What is the Levenshtein distance between **k** and **he**? Because the prefix **k** contains a single character and **he** contains more than one character, we can be 100% sure that a new character will need to be inserted. To transform **k** to **he**, first the character **k** is replaced by **h**, and then we add **e**. To transform **k** to **he**, the distance is therefore 2.

Now for the third prefix. What is the distance between **k** and **hel**? We'll do the same as above, but we'll need to add another character, **l**, as well. The final distance is therefore 3.

The process continues until we've calculated the distance between the first prefix in the word **kelo**, or **k**, and all of the 5 prefixes in the second word **hello**. The distances are simply 1, 2, 3, 4, and 5; they simply increase by 1 (which makes sense, since we must add one more character for each subsequent prefix).

Note that the first distance is 1 just because the first two characters in the first two prefixes ("k" and "h") do not match. If the two words were **helo** and **hello**, then the first 2 prefixes (h and h) match and thus the first distance will be 0. Thus, the distances between the first prefix of helo (h) and the 5 prefixes in hello will be 0, 1, 2, 3, and 4.

After calculating the distances between the first prefix of the first word and all prefixes of the second word, the process continues to calculate the distances between the remaining prefixes of the first word and the prefixes of the second word.

The next section discusses how the distance matrix is calculated using the dynamic programming approach.

**Preparing the Distance Matrix**

In this section we are going to prepare the distance matrix that will be used to calculate the distance between the 2 words **kelm** and **hello** using the dynamic programming approach. The next section will go through the steps of filling such a matrix.

It is important to know that dynamic programming solves a complex problem by breaking it down into a number of simple problems. By solving such simple problems, the complex problem will be solved.

The first step is to initialize a distance matrix as given in the next table. Excluding the row and column used as labels, the matrix size is *5 x 6*. The number of rows, 5, equals the number of characters in the first (4) word +1. The same happens for the number of columns.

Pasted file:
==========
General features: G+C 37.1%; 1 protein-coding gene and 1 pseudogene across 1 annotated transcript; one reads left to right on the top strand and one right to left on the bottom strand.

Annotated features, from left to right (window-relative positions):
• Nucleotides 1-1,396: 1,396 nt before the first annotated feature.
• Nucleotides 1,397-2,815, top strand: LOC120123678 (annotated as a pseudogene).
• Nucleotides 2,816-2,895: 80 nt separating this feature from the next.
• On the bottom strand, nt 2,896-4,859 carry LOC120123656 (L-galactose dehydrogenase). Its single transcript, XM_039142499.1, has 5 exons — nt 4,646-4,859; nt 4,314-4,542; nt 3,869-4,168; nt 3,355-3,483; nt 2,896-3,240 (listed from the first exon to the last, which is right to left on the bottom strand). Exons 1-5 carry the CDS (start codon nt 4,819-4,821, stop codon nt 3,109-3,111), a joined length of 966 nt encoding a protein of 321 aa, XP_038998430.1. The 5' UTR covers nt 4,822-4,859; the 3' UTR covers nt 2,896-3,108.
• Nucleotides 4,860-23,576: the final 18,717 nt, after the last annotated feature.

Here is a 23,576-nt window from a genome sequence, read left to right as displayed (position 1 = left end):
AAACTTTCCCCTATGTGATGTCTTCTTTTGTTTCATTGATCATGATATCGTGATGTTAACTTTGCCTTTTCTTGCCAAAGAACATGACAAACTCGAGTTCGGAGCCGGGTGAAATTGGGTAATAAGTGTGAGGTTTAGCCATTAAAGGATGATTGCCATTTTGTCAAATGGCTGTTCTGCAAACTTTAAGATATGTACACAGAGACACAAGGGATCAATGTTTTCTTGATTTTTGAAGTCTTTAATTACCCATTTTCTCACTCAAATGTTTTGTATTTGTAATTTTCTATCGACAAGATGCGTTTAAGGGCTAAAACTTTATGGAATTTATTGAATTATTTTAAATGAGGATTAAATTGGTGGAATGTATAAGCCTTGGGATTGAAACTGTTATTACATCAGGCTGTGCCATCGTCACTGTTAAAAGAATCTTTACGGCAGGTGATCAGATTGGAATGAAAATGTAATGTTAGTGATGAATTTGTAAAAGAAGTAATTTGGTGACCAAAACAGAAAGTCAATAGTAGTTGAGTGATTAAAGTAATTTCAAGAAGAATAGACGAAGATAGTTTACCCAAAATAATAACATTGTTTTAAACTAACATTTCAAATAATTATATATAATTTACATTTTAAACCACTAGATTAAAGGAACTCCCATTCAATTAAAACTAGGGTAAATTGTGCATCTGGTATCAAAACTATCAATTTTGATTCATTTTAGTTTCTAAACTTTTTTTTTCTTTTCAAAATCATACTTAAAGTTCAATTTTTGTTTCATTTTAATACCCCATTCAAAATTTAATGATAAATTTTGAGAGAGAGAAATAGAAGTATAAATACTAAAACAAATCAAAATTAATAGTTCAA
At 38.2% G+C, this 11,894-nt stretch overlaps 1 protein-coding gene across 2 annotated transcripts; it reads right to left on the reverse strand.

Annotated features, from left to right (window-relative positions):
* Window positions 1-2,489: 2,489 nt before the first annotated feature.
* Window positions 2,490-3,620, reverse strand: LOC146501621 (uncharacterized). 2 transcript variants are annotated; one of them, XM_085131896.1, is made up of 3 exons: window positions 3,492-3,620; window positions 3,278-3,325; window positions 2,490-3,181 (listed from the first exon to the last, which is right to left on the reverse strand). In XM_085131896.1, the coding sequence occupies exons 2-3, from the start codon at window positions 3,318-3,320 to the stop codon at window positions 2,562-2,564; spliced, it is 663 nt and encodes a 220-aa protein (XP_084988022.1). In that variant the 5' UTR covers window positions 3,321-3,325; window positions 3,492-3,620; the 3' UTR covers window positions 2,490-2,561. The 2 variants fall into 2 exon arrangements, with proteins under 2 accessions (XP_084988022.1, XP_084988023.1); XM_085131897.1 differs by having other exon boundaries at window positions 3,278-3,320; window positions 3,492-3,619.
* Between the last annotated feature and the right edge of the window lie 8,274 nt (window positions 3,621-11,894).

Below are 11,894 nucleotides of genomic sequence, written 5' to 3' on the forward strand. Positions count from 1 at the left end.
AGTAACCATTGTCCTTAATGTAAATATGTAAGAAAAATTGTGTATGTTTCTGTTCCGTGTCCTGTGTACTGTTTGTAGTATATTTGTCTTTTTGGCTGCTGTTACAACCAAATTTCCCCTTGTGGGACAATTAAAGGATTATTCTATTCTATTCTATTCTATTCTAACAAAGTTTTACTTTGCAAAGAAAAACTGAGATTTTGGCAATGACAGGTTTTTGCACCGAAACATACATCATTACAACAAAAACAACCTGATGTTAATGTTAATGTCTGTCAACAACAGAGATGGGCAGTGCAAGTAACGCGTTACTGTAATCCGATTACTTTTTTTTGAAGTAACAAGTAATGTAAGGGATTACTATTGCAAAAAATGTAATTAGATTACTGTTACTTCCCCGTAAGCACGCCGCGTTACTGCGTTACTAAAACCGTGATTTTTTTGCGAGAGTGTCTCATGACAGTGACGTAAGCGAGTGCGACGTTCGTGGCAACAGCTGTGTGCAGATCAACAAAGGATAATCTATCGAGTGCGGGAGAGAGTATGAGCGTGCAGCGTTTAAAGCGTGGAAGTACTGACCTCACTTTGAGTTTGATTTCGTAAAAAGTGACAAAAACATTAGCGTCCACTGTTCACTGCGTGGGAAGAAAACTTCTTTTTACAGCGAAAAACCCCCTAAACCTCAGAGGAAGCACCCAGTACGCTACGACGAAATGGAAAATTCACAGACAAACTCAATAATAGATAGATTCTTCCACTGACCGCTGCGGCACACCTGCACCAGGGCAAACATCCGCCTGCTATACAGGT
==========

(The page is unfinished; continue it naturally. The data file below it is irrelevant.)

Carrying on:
The value that represents the distance between the 2 words is the value located at the bottom-right corner of the matrix located in the fifth row (index 4, starting from 0) and the sixth column (index 5).

The extra row and column of that matrix hold numbers starting from 0 and incremented by 1. Why add such an extra row and column?

The short answer is that adding the extra row and column helps to apply dynamic programming to calculate the distance. Now let's discuss the long answer.

Remember that dynamic programming is about breaking a complex problem down into a number of simple problems. In our case, the complex problem is calculating the Levenshtein distance by filling the above matrix. What about the simple problem?

The simple problem is to work with only a matrix of size *2 x 2*, similar to the one given below. Due to initializing the left-most column and the top row with numbers starting from `0`

, there will be always three already-existing elements and only one missing element, which will always be the one corresponding to the bottom-right corner.

The value of the missing element could be calculated according to one of these two options (based on whether the two prefixes being compared are similar or not):

- The minimum of the 3 existing elements :
`min(5, 2, 3)=2`

. In case the 2 prefixes are identical. - The minimum of the 3 existing elements + 1 :
`min(5, 2, 3) + 1 = 2 + 1 = 3`

. In case the 2 prefixes are different.

In case the 2 prefixes are identical, then there is nothing to do and thus no additional cost is added. When the prefixes are different, there is an operation to be applied (insertion, deletion, or substitution). This is why there is an additional cost of `1`

to be added.

By calculating all missing elements that way, the entire distance matrix will be calculated.